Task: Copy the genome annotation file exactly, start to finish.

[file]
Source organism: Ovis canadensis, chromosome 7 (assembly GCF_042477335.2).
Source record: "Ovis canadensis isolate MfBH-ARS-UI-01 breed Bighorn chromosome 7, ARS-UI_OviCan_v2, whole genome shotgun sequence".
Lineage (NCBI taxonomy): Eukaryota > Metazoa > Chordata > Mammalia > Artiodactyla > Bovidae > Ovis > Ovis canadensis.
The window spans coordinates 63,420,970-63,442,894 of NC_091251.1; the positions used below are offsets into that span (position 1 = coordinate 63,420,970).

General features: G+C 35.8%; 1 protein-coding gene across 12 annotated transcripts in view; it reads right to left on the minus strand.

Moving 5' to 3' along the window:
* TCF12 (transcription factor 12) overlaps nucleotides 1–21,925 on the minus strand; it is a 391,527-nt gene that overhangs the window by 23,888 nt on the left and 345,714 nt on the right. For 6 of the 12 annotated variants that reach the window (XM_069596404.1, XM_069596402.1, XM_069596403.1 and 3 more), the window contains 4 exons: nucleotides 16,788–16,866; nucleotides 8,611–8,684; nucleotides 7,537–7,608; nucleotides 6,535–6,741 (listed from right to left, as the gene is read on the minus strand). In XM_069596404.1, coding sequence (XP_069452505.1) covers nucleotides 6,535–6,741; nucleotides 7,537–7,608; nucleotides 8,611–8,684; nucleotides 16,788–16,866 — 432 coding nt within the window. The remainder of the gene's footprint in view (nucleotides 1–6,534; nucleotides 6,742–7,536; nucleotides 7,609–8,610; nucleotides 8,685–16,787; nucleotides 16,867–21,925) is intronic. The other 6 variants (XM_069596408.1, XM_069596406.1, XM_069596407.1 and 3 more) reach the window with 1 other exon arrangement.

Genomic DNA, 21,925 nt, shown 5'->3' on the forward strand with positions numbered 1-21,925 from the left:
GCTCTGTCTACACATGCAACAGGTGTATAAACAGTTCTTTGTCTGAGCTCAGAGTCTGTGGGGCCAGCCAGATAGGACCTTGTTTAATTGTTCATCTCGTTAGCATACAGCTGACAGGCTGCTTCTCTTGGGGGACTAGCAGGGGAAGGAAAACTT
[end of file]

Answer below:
Source organism: Ovis canadensis, chromosome 7 (assembly GCF_042477335.2).
Source record: "Ovis canadensis isolate MfBH-ARS-UI-01 breed Bighorn chromosome 7, ARS-UI_OviCan_v2, whole genome shotgun sequence".
Lineage (NCBI taxonomy): Eukaryota > Metazoa > Chordata > Mammalia > Artiodactyla > Bovidae > Ovis > Ovis canadensis.
The window spans coordinates 63,420,970-63,442,894 of NC_091251.1; the positions used below are offsets into that span (position 1 = coordinate 63,420,970).

General features: G+C 35.8%; 1 protein-coding gene across 12 annotated transcripts in view; it reads right to left on the minus strand.

Moving 5' to 3' along the window:
* TCF12 (transcription factor 12) overlaps nucleotides 1–21,925 on the minus strand; it is a 391,527-nt gene that overhangs the window by 23,888 nt on the left and 345,714 nt on the right. For 6 of the 12 annotated variants that reach the window (XM_069596404.1, XM_069596402.1, XM_069596403.1 and 3 more), the window contains 4 exons: nucleotides 16,788–16,866; nucleotides 8,611–8,684; nucleotides 7,537–7,608; nucleotides 6,535–6,741 (listed from right to left, as the gene is read on the minus strand). In XM_069596404.1, coding sequence (XP_069452505.1) covers nucleotides 6,535–6,741; nucleotides 7,537–7,608; nucleotides 8,611–8,684; nucleotides 16,788–16,866 — 432 coding nt within the window. The remainder of the gene's footprint in view (nucleotides 1–6,534; nucleotides 6,742–7,536; nucleotides 7,609–8,610; nucleotides 8,685–16,787; nucleotides 16,867–21,925) is intronic. The other 6 variants (XM_069596408.1, XM_069596406.1, XM_069596407.1 and 3 more) reach the window with 1 other exon arrangement.

Genomic DNA, 21,925 nt, shown 5'->3' on the forward strand with positions numbered 1-21,925 from the left:
GCTCTGTCTACACATGCAACAGGTGTATAAACAGTTCTTTGTCTGAGCTCAGAGTCTGTGGGGCCAGCCAGATAGGACCTTGTTTAATTGTTCATCTCGTTAGCATACAGCTGACAGGCTGCTTCTCTTGGGGGACTAGCAGGGGAAGGAAAACTT